Aldosterone is a steroid hormone made by the adrenal cortex (the outer layer of the adrenal gland). It helps control the balance of water and salts in the kidney by keeping sodium in and releasing potassium from the body. Too much aldosterone can cause high blood pressure and a build-up of fluid in body tissues. Aldosterone is a type of mineralocorticoid hormone.
Researchers have described the potential of the drug spironolactone, a potassium-sparing diuretic, and anti-androgen, in preventing or alleviating the severity of COVID-19 pneumonia, and in preventing pulmonary fibrosis.
Now, an intriguing recent study appeared on the bioRxiv * preprint server describes the use of in vitro evolution to elicit affinity maturation of the viral receptor-binding domain (RBD) of the spike protein to bind the host cell angiotensin-converting enzyme 2 (ACE2) with greater affinity.
The severe acute respiratory syndrome coronavirus 2 (SARS-CoV-2) is thought to have a zoonotic origin, perhaps originating in a bat coronavirus with an unknown intermediate host. It is not only very infectious but has been found to infect a wide range of mammals, including dogs, cats, ferrets, hamsters, and minks, besides non-human primates. This range may be still higher, claims a recent preprint that appeared in January 2021 on the bioRxiv server.
A new multicenter study that recently appeared on the medRxiv* preprint server in November 2020 has found a lower or equal risk of fatal COVID-19 in hypertensive patients, depending on the type of medication they are on.
Dr. Kara Fitzgerald, a researcher at the Institute for Functional Medicine in the United States, has explained the role of furin protease in developing severe COVID-19 illness.
Researchers have identified a new druggable target for heart failure in neonates and infants, a condition for which there has been no specific treatment.
Congenital adrenal hyperplasia (CAH) is a disorder that affects the adrenal gland's ability to release hormones that regulate the body's response to stress and illness.
People with diabetes -- especially the 20 to 40 percent with diabetic kidney disease -- are among the most at risk for serious complications and death from COVID-19.
Since the beginning of the COVID-19 pandemic, researchers have noted that women are generally less severely affected by severe acute respiratory syndrome coronavirus 2 (SARS-CoV-2). This has led to the exploration into estrogen and androgens' role in the hyperinflammatory clinical phenotypes of COVID-19. A recent study published on the preprint server bioRxiv shows that drugs targeting androgens and TMPRSS2 inhibitors may potentially combat the pandemic.
Vinicius Novaes Rocha, a researcher at the Federal University of Juiz de Fora in Brazil, provides an insight into the role of the renin-angiotensin on the pathophysiology of COVID-19, paving the way for developing new treatment methods in the journal Medical Hypotheses.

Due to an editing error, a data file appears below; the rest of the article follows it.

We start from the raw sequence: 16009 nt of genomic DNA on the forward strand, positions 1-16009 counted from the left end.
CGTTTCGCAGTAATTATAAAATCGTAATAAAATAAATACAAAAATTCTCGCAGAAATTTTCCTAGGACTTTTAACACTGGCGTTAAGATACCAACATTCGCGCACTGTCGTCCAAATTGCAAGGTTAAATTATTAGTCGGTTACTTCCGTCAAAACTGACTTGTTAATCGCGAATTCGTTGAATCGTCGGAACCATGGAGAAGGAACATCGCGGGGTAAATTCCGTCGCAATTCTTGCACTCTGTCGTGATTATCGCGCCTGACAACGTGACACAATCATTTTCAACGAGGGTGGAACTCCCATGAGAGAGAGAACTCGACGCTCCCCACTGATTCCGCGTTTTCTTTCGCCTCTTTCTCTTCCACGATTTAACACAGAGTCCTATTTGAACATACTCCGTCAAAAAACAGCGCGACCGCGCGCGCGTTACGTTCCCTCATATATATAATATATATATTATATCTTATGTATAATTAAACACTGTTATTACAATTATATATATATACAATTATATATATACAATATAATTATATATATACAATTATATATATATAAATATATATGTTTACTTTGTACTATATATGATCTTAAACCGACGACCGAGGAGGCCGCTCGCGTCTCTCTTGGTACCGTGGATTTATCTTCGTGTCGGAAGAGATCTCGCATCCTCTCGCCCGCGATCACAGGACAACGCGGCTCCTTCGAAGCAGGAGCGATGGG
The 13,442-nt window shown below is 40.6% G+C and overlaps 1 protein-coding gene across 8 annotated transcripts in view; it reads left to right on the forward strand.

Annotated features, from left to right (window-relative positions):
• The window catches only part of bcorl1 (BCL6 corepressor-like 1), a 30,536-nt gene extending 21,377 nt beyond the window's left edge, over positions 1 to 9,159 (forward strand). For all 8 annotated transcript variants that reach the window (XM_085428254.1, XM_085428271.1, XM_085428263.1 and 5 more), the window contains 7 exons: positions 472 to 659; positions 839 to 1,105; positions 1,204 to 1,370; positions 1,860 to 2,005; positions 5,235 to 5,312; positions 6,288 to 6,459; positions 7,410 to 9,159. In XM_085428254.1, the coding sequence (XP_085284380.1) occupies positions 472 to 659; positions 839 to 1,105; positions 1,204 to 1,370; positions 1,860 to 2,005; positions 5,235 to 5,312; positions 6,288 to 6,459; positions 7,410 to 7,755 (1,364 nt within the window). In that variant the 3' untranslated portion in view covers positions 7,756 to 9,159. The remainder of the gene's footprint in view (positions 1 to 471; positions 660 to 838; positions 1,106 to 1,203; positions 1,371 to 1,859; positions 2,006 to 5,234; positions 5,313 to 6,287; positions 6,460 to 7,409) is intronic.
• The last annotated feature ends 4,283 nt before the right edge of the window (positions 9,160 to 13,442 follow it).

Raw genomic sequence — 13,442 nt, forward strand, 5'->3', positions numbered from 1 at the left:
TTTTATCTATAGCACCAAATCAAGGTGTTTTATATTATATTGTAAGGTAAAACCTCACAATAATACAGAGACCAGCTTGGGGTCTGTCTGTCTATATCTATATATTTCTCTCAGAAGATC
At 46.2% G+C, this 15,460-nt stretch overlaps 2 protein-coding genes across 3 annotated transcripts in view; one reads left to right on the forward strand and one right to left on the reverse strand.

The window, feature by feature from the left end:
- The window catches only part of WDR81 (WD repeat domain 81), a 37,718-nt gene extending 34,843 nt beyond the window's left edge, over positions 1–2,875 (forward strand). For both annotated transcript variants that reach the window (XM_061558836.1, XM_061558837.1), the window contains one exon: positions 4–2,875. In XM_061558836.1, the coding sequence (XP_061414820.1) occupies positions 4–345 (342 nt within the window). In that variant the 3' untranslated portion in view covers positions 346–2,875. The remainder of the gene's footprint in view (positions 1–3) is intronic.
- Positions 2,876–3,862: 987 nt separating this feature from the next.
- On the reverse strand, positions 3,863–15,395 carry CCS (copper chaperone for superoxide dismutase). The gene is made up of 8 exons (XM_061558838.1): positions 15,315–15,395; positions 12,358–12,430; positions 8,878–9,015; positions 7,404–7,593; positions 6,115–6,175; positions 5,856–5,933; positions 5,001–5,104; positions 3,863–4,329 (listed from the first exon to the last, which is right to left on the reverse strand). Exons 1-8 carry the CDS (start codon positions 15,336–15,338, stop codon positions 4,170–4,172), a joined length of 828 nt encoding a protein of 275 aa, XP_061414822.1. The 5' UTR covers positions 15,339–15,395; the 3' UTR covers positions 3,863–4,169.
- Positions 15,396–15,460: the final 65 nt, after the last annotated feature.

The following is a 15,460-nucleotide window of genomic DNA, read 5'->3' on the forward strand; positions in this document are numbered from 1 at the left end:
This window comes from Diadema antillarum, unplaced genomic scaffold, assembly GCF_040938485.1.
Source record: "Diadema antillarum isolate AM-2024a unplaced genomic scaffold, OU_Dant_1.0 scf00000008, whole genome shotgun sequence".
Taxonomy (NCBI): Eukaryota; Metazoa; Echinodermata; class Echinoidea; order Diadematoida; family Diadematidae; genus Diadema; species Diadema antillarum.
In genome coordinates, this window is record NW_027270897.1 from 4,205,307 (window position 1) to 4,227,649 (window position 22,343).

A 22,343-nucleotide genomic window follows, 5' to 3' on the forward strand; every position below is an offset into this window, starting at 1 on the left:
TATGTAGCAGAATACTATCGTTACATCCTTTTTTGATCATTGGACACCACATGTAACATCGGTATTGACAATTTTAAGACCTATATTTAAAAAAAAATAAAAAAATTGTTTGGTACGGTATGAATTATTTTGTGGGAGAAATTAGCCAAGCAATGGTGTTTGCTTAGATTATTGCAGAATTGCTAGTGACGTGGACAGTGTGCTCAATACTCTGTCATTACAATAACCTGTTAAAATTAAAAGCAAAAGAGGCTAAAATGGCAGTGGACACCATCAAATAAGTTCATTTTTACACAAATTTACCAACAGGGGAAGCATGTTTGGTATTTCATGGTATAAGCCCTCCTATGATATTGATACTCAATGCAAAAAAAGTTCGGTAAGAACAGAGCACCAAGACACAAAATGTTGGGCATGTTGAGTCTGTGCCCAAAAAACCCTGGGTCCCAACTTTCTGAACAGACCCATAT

As the COVID-19 pandemic continues to spread, and research related to potential risk factors for COVID-19 mortality continues, it is becoming clear that individuals with underlying comorbidities have a greater risk of death from COVID-19. The exact contribution of different comorbidities is unclear, however. Now, a new study published in the journal PLOS ONE dissects this topic and may help to quantify the risk posed by specific conditions and offer help with the prognosis.
A new study published on the preprint server bioRxiv* in September 2020 reports the use of artificial intelligence (AI) to identify an invariant or universal host immune response found in all viral pandemics so far. The association of this response with severe COVID-19 phenotypes indicates a new understanding of the human immune response in viral pandemics.
Early in the onset of the COVID-19 pandemic, a small study in China produced results that influenced subsequent research on the virus.
Robert M. Carey, MD, Professor of Medicine at the University of Virginia School of Medicine, has been named a Distinguished Scientist of the American Heart Association for his "extraordinary contributions" to cardiovascular research.
Heart patients hospitalized with COVID-19 can safely continue taking angiotensin-converting enzyme (ACE) inhibitors and angiotensin receptor blockers (ARBs), according to the BRACE CORONA trial presented in a Hot Line session today at ESC Congress 2020.
A new study published on the preprint server medRxiv* aims to explore the effects of treatment with ICS on the expression of specific genes related to SARS-CoV-2 infection in bronchial epithelial cells in a prospective interventional design.
Medication for high blood pressure could improve Covid-19 survival rates and reduce the severity of infection - according to new research from the University of East Anglia.
Previous studies have also linked hypertension to severe coronavirus disease (COVID-19). Now, a new study by researchers at the University of East Anglia's Norwich Medical School has found that the risk of severe COVID-19 and death was reduced for patients with high blood pressure who were taking Angiotensin-Converting Enzyme inhibitors (ACEi) or Angiotensin Receptor Blockers (ARB).
A large-scale analysis of the clinical characteristics of Alport syndrome in Japanese patients has revealed that the effectiveness of existing treatment with ACE inhibitors and/or angiotensin receptor blockers (RAS inhibitors) varies depending on the type of mutation in the syndrome's causal gene (COL4A5).
An interventional therapy aimed at improving survival chances and reducing the need for critical care treatment due to COVID-19 is being investigated by physicians at The University of Texas Health Science Center at Houston.